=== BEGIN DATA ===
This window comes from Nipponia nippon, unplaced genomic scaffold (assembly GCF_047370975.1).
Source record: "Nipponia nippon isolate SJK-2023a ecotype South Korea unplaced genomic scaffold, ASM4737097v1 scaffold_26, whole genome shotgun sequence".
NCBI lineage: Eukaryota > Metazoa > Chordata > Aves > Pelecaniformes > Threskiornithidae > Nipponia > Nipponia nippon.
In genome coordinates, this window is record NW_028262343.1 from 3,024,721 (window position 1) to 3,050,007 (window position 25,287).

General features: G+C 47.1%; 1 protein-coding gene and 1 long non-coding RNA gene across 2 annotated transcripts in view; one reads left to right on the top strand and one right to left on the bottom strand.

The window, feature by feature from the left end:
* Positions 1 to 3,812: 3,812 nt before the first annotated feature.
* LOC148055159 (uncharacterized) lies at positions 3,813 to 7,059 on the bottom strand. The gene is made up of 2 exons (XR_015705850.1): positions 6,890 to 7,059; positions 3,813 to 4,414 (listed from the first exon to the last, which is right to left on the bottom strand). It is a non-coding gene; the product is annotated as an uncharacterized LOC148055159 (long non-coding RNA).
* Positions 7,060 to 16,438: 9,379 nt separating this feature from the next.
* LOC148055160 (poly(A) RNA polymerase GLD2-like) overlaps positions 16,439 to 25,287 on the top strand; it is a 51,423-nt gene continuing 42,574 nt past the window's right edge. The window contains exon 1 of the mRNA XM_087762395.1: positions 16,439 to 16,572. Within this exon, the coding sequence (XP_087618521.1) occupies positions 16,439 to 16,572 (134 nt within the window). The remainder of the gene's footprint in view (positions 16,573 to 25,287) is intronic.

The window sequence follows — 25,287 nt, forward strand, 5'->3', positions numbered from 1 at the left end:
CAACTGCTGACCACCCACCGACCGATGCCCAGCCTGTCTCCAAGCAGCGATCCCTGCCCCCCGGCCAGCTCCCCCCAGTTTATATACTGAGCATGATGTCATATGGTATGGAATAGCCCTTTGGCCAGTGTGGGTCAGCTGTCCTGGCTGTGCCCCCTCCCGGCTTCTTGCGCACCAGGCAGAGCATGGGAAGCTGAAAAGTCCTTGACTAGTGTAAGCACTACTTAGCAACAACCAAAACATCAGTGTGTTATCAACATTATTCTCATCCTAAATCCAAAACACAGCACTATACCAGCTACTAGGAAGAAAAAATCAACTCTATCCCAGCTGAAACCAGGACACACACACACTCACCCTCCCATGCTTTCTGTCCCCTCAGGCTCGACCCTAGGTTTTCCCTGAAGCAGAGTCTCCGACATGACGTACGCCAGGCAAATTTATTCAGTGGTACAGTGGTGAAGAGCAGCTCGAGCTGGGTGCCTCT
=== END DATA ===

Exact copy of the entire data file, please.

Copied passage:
This window comes from Nipponia nippon, unplaced genomic scaffold (assembly GCF_047370975.1).
Source record: "Nipponia nippon isolate SJK-2023a ecotype South Korea unplaced genomic scaffold, ASM4737097v1 scaffold_26, whole genome shotgun sequence".
NCBI lineage: Eukaryota > Metazoa > Chordata > Aves > Pelecaniformes > Threskiornithidae > Nipponia > Nipponia nippon.
In genome coordinates, this window is record NW_028262343.1 from 3,024,721 (window position 1) to 3,050,007 (window position 25,287).

General features: G+C 47.1%; 1 protein-coding gene and 1 long non-coding RNA gene across 2 annotated transcripts in view; one reads left to right on the top strand and one right to left on the bottom strand.

The window, feature by feature from the left end:
* Positions 1 to 3,812: 3,812 nt before the first annotated feature.
* LOC148055159 (uncharacterized) lies at positions 3,813 to 7,059 on the bottom strand. The gene is made up of 2 exons (XR_015705850.1): positions 6,890 to 7,059; positions 3,813 to 4,414 (listed from the first exon to the last, which is right to left on the bottom strand). It is a non-coding gene; the product is annotated as an uncharacterized LOC148055159 (long non-coding RNA).
* Positions 7,060 to 16,438: 9,379 nt separating this feature from the next.
* LOC148055160 (poly(A) RNA polymerase GLD2-like) overlaps positions 16,439 to 25,287 on the top strand; it is a 51,423-nt gene continuing 42,574 nt past the window's right edge. The window contains exon 1 of the mRNA XM_087762395.1: positions 16,439 to 16,572. Within this exon, the coding sequence (XP_087618521.1) occupies positions 16,439 to 16,572 (134 nt within the window). The remainder of the gene's footprint in view (positions 16,573 to 25,287) is intronic.

The window sequence follows — 25,287 nt, forward strand, 5'->3', positions numbered from 1 at the left end:
CAACTGCTGACCACCCACCGACCGATGCCCAGCCTGTCTCCAAGCAGCGATCCCTGCCCCCCGGCCAGCTCCCCCCAGTTTATATACTGAGCATGATGTCATATGGTATGGAATAGCCCTTTGGCCAGTGTGGGTCAGCTGTCCTGGCTGTGCCCCCTCCCGGCTTCTTGCGCACCAGGCAGAGCATGGGAAGCTGAAAAGTCCTTGACTAGTGTAAGCACTACTTAGCAACAACCAAAACATCAGTGTGTTATCAACATTATTCTCATCCTAAATCCAAAACACAGCACTATACCAGCTACTAGGAAGAAAAAATCAACTCTATCCCAGCTGAAACCAGGACACACACACACTCACCCTCCCATGCTTTCTGTCCCCTCAGGCTCGACCCTAGGTTTTCCCTGAAGCAGAGTCTCCGACATGACGTACGCCAGGCAAATTTATTCAGTGGTACAGTGGTGAAGAGCAGCTCGAGCTGGGTGCCTCT